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					       It is obligatory to learn
       Ecology (Gr. oikos = home, logos=science) – the branch of biology concerned the
relationship between an organism or a group of organisms and other living things and with
their environment (organisms = biotic components and abiotic factors or conditions =
inorganic or organic matter, climate). The concept and name “ecology” were introduced by
Ernst Haeckel (1866). Defining the ecology now we should emphasize the influence of the
organisms on their environment. It is especially important from the view point of a modern
man, who is not only an element of the biosphere, but also is changes the biosphere. The
environment in the definition means a part of surrounding conditions having influence over
natality and surviving of the organisms.
       Human ecology is an interdisciplinary science. It is interested in dynamic biological
and social processes between men (individuals, populations and societies) and their
environment – natural (biosphere), social (sociosphere), technical (technosphere) and also
cultural (noosphere).
  Medical ecology is a part of human ecology. It concerns pathogenic influence of
  environmental factors or conditions in broad mind (biosphere, technosphere, sociosphere,
  noosphere) on human populations and also with the health effects of the environment
  degradation.



  Basic terms of ecology:

  Biosphere – the zone of the earth in which living things are found, also the global
  ecosystem,

  the sum of all ecosystems.

  Population – a collection of individuals of the same species, living in a geographic area, in

  the same region.

  Biocenosis (= community) – a collection of populations living together in specific region,
  in

  an abiotic environment (called biotope).Components of the community (biotic
  components) include producers (autotrophs), consumers (heterotrophs – herbivores,
  carnivores, omnivores) and decomposers (heterotrophs – saprophages, saprophytes,
  detritiovores, decomposers, scavengers) forming food chains.
Ecosystem – a functional ecological unit composed of biocenosis and the environment
(biotope); a dynamic and complex whole not fully isolated from surrounding units but
interacting; functional unit in equilibrium (homeostasis), characterized by energy flow and
matter circulation.

Ontocenosis – a collection of organisms living together in organs of human organism.




                        Consumers III




                                                                   organic matter
                        Consumers
                        II


                        Consumers I
                                                 CO2

                                                            Decomposer
                        Producers                           s
              CO2




                             sunlight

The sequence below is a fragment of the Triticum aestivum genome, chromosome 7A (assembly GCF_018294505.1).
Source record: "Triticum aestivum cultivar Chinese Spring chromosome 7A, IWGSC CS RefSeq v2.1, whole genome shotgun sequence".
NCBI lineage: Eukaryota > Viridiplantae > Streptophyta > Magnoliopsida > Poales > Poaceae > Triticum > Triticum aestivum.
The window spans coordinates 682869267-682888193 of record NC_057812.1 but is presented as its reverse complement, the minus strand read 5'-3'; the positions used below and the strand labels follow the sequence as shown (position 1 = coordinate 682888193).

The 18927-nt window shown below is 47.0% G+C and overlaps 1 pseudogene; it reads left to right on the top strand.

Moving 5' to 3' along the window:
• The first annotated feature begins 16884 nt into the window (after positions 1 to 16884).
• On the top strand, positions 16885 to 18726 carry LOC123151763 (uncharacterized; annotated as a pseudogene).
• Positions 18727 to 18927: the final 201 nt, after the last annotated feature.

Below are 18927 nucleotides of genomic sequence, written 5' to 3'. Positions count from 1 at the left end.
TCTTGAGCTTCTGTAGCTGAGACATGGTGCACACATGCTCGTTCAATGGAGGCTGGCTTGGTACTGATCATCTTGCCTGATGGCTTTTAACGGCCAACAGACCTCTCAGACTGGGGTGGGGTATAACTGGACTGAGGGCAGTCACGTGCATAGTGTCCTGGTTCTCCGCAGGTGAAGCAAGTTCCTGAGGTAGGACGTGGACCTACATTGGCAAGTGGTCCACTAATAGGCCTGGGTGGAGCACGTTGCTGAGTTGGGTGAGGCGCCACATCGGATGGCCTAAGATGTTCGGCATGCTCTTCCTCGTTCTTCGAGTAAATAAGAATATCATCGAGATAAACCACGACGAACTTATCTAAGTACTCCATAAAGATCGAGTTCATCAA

Fig. Diagram of energy flow in ecosystem.
Energy flow through ecosystems:

- photosynthesis – capture of sunlight energy, using water and carbon dioxide and
producing oxygen and carbohydrates; only 2% of sunlight energy is available for
producers;

- respiration – splitting carbon and hydrogen from carbohydrate and recombining them to
release energy and produce carbon dioxide and water;

- every transfer of energy results in less useful energy available;

- energy is neither lost nor gained;

- kinds of energy: chemical, mechanical, thermal.



Succession (ecosystem development and change over time):

    - a directional and predictable process of community development that involves
changes in species composition and community processes with time; the sequence of
communities that replace one another during succession, each is called a seral stage of
succession; early seral stages are pioneer stages, while the final seral stage is called the
climax community;

    - results from modification of the physical environment by the community itself; the
populations tend to modify the physical environment, making conditions favorable for
other species;

    -culminates in a stable ecosystem in which biomass and symbiotic relationships are
maximized per unit of energy flow; as succession proceeds from early seral stages towards
the climax, energy flow tends to shift from productivity (in early stages) to maintenance (in
later stages).



    Primary succession occurs on an area that has not previously been occupied by a
biotic community (such as newly exposed rock surface or volcanic island). It tends to
proceed more slowly.

    Secondary succession occurs in an area from which a biotic community was removed
(such as when a forest is clear cut). It tends to proceed more rapidly.
    The natural ecosystems, affected by humans, are changed and destroyed, devastated.
The development of human culture (“industrial revolutions”) has brought us to our current
stage of environment exploitation.
         Ecological interactions could be divided on infraspecies and interspecies
interactions.
(0) indicates no significant effect on one species population;
(+ ) indicates positive effect on one species population;
( - ) ) indicates negative effect on one species population.
Neutralism ( 0 , 0 )
    -    neither population affects the other.
The antagonistic interactions
Competition ( - , - )
    -    between members of the same species for food, nesting materials, mates etc,